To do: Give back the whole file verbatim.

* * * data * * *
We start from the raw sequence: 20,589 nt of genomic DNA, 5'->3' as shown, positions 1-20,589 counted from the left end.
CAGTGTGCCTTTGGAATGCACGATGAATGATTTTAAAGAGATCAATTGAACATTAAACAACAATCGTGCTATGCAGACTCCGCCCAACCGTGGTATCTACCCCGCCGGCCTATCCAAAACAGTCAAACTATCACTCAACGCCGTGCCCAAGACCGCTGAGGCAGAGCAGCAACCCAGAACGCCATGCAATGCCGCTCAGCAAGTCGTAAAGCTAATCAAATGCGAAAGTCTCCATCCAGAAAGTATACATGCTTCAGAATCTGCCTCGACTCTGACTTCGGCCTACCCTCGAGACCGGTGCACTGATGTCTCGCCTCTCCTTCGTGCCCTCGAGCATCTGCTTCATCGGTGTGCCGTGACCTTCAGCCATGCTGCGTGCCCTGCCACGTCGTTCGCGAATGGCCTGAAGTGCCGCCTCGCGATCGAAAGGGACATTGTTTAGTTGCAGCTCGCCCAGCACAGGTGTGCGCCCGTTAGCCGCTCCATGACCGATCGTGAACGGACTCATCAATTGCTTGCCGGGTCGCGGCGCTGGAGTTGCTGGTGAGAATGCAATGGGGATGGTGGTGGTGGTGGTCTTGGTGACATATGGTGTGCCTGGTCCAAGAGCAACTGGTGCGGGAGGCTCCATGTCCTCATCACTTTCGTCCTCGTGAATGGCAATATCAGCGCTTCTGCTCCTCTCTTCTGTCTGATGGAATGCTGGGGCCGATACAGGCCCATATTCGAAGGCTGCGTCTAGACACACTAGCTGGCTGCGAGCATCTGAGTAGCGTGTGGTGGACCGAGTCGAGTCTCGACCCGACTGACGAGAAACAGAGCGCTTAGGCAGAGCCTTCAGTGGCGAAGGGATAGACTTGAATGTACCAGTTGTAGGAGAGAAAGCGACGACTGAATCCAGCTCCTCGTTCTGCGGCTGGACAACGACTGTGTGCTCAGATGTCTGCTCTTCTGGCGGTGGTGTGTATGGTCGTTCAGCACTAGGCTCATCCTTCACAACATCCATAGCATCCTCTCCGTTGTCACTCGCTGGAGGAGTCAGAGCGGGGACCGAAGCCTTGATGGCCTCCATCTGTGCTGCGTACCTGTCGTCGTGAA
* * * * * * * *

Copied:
We start from the raw sequence: 20,589 nt of genomic DNA, 5'->3' as shown, positions 1-20,589 counted from the left end.
CAGTGTGCCTTTGGAATGCACGATGAATGATTTTAAAGAGATCAATTGAACATTAAACAACAATCGTGCTATGCAGACTCCGCCCAACCGTGGTATCTACCCCGCCGGCCTATCCAAAACAGTCAAACTATCACTCAACGCCGTGCCCAAGACCGCTGAGGCAGAGCAGCAACCCAGAACGCCATGCAATGCCGCTCAGCAAGTCGTAAAGCTAATCAAATGCGAAAGTCTCCATCCAGAAAGTATACATGCTTCAGAATCTGCCTCGACTCTGACTTCGGCCTACCCTCGAGACCGGTGCACTGATGTCTCGCCTCTCCTTCGTGCCCTCGAGCATCTGCTTCATCGGTGTGCCGTGACCTTCAGCCATGCTGCGTGCCCTGCCACGTCGTTCGCGAATGGCCTGAAGTGCCGCCTCGCGATCGAAAGGGACATTGTTTAGTTGCAGCTCGCCCAGCACAGGTGTGCGCCCGTTAGCCGCTCCATGACCGATCGTGAACGGACTCATCAATTGCTTGCCGGGTCGCGGCGCTGGAGTTGCTGGTGAGAATGCAATGGGGATGGTGGTGGTGGTGGTCTTGGTGACATATGGTGTGCCTGGTCCAAGAGCAACTGGTGCGGGAGGCTCCATGTCCTCATCACTTTCGTCCTCGTGAATGGCAATATCAGCGCTTCTGCTCCTCTCTTCTGTCTGATGGAATGCTGGGGCCGATACAGGCCCATATTCGAAGGCTGCGTCTAGACACACTAGCTGGCTGCGAGCATCTGAGTAGCGTGTGGTGGACCGAGTCGAGTCTCGACCCGACTGACGAGAAACAGAGCGCTTAGGCAGAGCCTTCAGTGGCGAAGGGATAGACTTGAATGTACCAGTTGTAGGAGAGAAAGCGACGACTGAATCCAGCTCCTCGTTCTGCGGCTGGACAACGACTGTGTGCTCAGATGTCTGCTCTTCTGGCGGTGGTGTGTATGGTCGTTCAGCACTAGGCTCATCCTTCACAACATCCATAGCATCCTCTCCGTTGTCACTCGCTGGAGGAGTCAGAGCGGGGACCGAAGCCTTGATGGCCTCCATCTGTGCTGCGTACCTGTCGTCGTGAA